By Mark Easter and Gary Wockner
We are writing in response to BJ Nikkel’s recent editorial in the Recorder Online, wherein she supports the hugely damaging Northern Integrated Supply Project (NISP/Glade). Let’s be clear –Agriculture and the Poudre River stand to be the big losers if NISP/Glade is built.
In their ground-breaking report “Farming on the Edge: Sprawling Development Threatens America’s Best Farmland”, the American Farmland Trust identified the Cache la Poudre Valley as some of the best farmland in the world. The report identifies our Ag heritage as critically endangered due to poor land use planning, sprawling development, inefficient use of water resources and inadequate protections for agricultural water rights.
We agree wholeheartedly with that assessment. For this and other reasons, Save The Poudre: Poudre Waterkeeper  adamantly opposes NISP/Glade.
We should be doing everything in our power to protect the agricultural economy while also protecting northern Colorado’s rivers.
Instead, actions taken by the Northern Colorado Water Conservancy District and the NISP/Glade subscribing cities threaten that farm economy and endanger our rivers.
Their actions are cloaked in language that misinforms the public and the very farmers that pay taxes to the district. We aren’t alone in that opinion –Scientists from the U. S. Environmental Protection agency agree, and in 2008 they warned the U. S. Army Corps of Engineers that the analysis of NISP/Glade did not meet the most basic requirements for open, honest disclosure of the project’s true economic and environmental impacts.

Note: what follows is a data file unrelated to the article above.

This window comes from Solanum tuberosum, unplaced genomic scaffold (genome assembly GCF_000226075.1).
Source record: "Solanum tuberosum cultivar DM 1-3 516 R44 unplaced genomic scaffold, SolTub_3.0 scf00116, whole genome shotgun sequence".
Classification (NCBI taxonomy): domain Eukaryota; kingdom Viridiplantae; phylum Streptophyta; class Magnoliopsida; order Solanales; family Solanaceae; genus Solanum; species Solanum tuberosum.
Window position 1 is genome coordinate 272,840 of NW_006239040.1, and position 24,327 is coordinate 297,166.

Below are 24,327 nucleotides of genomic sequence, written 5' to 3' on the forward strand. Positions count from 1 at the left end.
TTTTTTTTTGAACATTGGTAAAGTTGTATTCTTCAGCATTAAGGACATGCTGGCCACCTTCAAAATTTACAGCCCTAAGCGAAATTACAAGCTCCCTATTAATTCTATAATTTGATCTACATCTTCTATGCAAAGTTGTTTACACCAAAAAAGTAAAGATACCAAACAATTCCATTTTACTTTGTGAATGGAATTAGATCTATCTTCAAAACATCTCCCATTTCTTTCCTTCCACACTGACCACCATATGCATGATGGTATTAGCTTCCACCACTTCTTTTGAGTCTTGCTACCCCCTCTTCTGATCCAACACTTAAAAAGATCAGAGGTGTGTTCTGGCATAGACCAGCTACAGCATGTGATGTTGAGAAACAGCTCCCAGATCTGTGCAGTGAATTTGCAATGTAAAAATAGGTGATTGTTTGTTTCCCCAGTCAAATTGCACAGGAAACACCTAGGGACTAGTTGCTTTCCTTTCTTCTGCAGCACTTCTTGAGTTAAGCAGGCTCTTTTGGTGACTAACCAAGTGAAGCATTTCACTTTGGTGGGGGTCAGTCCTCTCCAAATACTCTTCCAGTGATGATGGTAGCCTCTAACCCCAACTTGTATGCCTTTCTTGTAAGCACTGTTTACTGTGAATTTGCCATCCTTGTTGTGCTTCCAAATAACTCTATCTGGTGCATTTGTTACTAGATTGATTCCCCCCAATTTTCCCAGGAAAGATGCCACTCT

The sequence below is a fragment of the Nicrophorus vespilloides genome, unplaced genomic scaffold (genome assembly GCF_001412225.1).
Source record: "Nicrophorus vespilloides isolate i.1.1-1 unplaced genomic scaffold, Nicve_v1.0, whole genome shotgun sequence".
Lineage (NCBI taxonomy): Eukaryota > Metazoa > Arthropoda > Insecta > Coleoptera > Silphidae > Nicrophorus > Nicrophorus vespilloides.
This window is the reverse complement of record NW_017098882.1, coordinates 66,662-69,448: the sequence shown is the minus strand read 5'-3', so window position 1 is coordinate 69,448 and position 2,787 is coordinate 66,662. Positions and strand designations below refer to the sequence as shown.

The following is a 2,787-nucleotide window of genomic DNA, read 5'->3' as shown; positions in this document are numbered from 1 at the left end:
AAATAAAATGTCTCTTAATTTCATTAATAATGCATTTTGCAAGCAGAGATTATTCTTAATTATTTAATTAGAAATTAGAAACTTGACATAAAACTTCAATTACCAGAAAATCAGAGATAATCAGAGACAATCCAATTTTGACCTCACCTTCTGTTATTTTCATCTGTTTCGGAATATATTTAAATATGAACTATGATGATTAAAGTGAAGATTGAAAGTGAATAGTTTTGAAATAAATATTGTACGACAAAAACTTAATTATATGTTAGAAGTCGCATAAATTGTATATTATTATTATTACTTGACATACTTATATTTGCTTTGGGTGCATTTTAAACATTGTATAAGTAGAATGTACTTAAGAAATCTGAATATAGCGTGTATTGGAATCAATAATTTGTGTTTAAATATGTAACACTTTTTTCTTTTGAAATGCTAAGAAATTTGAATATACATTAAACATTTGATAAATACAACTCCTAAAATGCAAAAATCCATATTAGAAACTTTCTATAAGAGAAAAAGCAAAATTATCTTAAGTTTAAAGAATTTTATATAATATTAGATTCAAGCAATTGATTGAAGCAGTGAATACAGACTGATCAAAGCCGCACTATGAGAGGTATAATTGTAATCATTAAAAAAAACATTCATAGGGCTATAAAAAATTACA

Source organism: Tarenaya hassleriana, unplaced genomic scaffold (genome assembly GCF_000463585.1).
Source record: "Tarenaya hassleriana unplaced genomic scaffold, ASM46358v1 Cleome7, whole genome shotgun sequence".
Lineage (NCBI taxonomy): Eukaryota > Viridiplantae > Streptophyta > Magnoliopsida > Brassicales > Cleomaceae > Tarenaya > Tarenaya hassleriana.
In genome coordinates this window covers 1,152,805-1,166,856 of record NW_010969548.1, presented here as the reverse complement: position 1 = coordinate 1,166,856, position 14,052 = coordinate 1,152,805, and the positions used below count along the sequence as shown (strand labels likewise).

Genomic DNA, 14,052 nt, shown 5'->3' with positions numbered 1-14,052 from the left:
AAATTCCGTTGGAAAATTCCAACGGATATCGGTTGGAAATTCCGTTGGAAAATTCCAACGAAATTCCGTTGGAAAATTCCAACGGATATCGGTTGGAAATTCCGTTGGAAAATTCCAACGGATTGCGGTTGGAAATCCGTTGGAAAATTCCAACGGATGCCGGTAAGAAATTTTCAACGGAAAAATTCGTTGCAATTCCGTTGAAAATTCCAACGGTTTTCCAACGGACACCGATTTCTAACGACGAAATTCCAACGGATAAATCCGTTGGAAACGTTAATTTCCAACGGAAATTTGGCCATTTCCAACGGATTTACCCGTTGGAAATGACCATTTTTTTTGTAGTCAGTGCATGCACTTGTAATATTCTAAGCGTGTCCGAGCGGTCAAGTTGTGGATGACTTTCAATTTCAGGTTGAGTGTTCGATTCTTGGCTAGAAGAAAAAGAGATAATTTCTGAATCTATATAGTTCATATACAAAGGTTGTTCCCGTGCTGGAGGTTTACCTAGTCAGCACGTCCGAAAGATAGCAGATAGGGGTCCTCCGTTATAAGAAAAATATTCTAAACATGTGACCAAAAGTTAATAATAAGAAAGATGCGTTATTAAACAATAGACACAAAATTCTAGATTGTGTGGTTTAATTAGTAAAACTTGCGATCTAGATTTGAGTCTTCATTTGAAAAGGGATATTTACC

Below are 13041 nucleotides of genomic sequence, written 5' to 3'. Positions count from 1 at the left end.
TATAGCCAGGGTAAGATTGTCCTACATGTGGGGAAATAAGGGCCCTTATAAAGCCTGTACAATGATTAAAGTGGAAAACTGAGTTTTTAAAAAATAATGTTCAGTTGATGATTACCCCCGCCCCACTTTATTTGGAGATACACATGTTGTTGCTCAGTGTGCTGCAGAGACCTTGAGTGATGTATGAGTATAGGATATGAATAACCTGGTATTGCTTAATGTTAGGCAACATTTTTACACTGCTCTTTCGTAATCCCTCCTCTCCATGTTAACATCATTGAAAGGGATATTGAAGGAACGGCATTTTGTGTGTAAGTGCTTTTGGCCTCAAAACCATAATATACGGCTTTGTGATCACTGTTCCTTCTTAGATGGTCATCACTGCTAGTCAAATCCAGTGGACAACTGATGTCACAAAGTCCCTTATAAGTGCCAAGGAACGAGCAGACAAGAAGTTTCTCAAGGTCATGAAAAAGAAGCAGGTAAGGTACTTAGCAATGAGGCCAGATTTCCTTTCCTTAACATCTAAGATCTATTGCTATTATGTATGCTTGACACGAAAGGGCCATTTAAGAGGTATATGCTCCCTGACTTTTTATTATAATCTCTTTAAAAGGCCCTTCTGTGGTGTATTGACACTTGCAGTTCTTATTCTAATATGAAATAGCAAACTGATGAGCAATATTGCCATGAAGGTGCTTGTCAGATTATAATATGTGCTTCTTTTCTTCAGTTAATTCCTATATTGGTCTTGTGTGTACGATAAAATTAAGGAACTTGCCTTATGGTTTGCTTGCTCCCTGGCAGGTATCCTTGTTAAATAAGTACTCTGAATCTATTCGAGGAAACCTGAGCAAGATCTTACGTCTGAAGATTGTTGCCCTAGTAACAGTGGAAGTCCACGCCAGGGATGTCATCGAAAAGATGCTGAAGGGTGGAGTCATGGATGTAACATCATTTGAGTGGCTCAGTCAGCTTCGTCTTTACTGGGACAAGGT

The water proposed for NISP/Glade is not new water for Northern Colorado – it is water currently used by Ag downstream in the South Platte basin. Developing this project means taking water from existing Ag users and sending it to suburbs.
Our own analysis shows that NISP/Glade will put at least 100,000 irrigated acres in the Poudre Valley out of production and offers virtually zero protections or incentives for Ag. A summary shows:
» NISP/Glade-subscribing cities will grow on top of 76,000 acres of farms, of which 48,000 are irrigated. That water that now grows crops will instead flush toilets and water lawns.
»Because of the water trade in the South Platte Water Conservation Plan in NISP, at least 3,000 acres of irrigated farmland on the “Larimer and Weld” and “New Cache la Poudre” ditches will become too saline to farm and thousands of acres will suffer lower yields because of increased salinity.
» NISP would take on average 20,000 acre feet per year from the Poudre River — which currently irrigates 14,000 acres of farms and provides return flows on the eastern plains. When that water goes, so will the farmland, with zero compensation to the farmers for lost production and wells shut down.
»NISP/Glade intends to lease up to 100,000 acre-feet of Ag water to initially fill Glade Reservoir. That water currently irrigates approximately 70,000 acres — at least half of it in Northern Colorado.
Farmers agree with us. At least one Ag group filed objections in water court on the grounds that NISP/Glade harms their water rights.
NISP/Glade will facilitate the loss of up to $80 million per year of agricultural goods and services to our region. Over the 30-years of government debt required to pay for NISP/Glade, billions in goods, services and jobs will be lost.
There are many, many sides to the NISP/Glade controversy. Unfortunately, the version told by NISP/Glade supporters misinforms the public and farmers. We must protect Northern Colorado from NISP and its destructive Glade and Galeton Reservoirs.
Gary Wockner and Mark Easter are leaders in Save The Poudre: Poudre Waterkeeper, SaveThePoudre.org. They can be reached at email@example.com .